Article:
Open Systems Approach
Analysis of the organization as an open system
The environment of the organization
The organization is a productive system. It interacts with its environment, drawing certain inputs from the environment and converting these to outputs that are offered to the environment. The attainment of its preferred state is dependent on the efficiency with which the firm carries out this production process.
In order to analyze a system it is necessary to establish the relationships between the system and its environment. The organization's environment is itself a higher order system composed of its own subsystems. The four major subsystems in the environment are
- the economic system;
- the technological system;
- the socio-cultural system;
- the politico-legal system.
To analyze the organization as a system it is necessary to
- establish the relationships between the firm and these external systems, and
- establish the relationships between the firm and its environment it is necessary for us to study at least the major factors which influence these four environmental subsystems.
The influence of these major factors must be taken into account when studying the firm and its interaction with the environment.
The interrelated and interdependent parts of the firm
We have stated in our definition of a system that a system contains interrelated and interdependent parts. Why is this necessary?
- The environment within which the system operates is so complex that the system as a whole may not be able to cope with these complexities in seeking to attain its preferred state. The system therefore subdivides itself into parts (subsystems) and these subsystems then specialize in coping with certain variables in the environment.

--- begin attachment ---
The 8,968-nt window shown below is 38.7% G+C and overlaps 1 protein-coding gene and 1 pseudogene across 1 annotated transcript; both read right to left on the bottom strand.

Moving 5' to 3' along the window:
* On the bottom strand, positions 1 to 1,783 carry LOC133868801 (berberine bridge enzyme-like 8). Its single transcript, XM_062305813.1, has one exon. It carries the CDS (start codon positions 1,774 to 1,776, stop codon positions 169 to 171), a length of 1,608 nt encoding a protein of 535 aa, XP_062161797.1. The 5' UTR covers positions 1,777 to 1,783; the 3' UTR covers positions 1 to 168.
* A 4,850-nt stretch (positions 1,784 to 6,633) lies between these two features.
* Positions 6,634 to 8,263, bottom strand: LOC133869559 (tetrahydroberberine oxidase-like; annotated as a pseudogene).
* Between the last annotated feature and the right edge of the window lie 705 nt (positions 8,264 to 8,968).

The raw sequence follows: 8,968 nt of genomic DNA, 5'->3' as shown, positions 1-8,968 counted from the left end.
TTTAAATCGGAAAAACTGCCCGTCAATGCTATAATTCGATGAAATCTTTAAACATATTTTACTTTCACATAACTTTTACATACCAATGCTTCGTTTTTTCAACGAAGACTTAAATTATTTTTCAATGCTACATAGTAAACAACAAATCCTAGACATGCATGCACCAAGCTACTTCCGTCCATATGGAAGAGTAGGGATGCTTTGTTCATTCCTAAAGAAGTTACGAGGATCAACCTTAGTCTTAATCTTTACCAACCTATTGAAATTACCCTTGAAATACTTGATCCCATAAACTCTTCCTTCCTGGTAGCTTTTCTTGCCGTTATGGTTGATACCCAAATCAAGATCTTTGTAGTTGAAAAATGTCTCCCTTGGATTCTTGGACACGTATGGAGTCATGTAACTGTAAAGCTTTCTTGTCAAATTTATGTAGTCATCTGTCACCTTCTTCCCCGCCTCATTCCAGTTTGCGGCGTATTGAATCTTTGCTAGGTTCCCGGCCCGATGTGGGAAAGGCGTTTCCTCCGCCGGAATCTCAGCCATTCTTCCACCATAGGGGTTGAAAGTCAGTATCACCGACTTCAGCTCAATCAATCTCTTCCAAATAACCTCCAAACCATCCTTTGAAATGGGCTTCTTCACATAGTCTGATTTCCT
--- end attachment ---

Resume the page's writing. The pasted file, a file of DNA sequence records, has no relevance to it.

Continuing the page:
- If the specialized task is still too complex the subsystems may themselves be further divided many times until a whole hierarchy of subsystems develop under one major subsystem.
The personnel department in a large organization could serve as an example, with its variety of divisions paying specialized attention to functions such as recruitment, training, industrial relations, housing, benefits, salaries, etc.
Obviously if the system as a whole can cope with some aspect better than the part, then there is no need for that part.
How does the firm, as a system, subdivide to cope with its environment?
As a productive system the firm depends on its environment to provide inputs which it transforms to produce outputs which in turn it depends on the environment to accept. The inputs from and outputs to the environment come from and go to different subsystems in the environment:
In order to cope with the environment the firm must therefore subdivide into four major subsystems:
- A commercial sector which interacts primarily with the economic system performing the purchasing and marketing function of the firm.
- A technical sector which concentrates primarily on the transformation processes within the firm. This sector will also interact with the technological system of the environment.
- A personnel sector which interacts primarily with the sociocultural system performing the personnel and public relations function of the firm.
- A controller sector which concentrates primarily an the flow of information within the firm. This sector also interacts with the politico-legal system.
The preferred state of the firm
The firm, as a system, has a preferred state. We have seen that the firm organizes itself into sectors in order to attain this preferred state. These sectors are systems themselves, and left to their own resources will develop their own preferred states which may be in conflict with that of another sector and with the preferred state of the system itself. We therefore have two problems to solve:
- What part of the firm determines the system's preferred state and determines how this preferred state is to be reached?
- What part of the firm ensures that the four sectors seek preferred states which are in accordance with the preferred state of the system as a whole, and are in congruence with the preferred states of the other sectors within the system?
This function of the system is performed by a fifth and dominant sector of the firm - senior management. The senior management of the firm interacts with all sectors of the environment, concentrating on the most important influences, which the environment has, or may have, on the future of the firm.
Management also considers, and deals with, the environment as a whole or as a total system.
On the basis of these interactions and interactions with the other four sectors of the firm, the senior management sector determines the preferred state of the firm. When this overall preferred state is determined it will be transmitted to the other sectors of the firm, who must then adjust their structure and preferred states to adapt to it.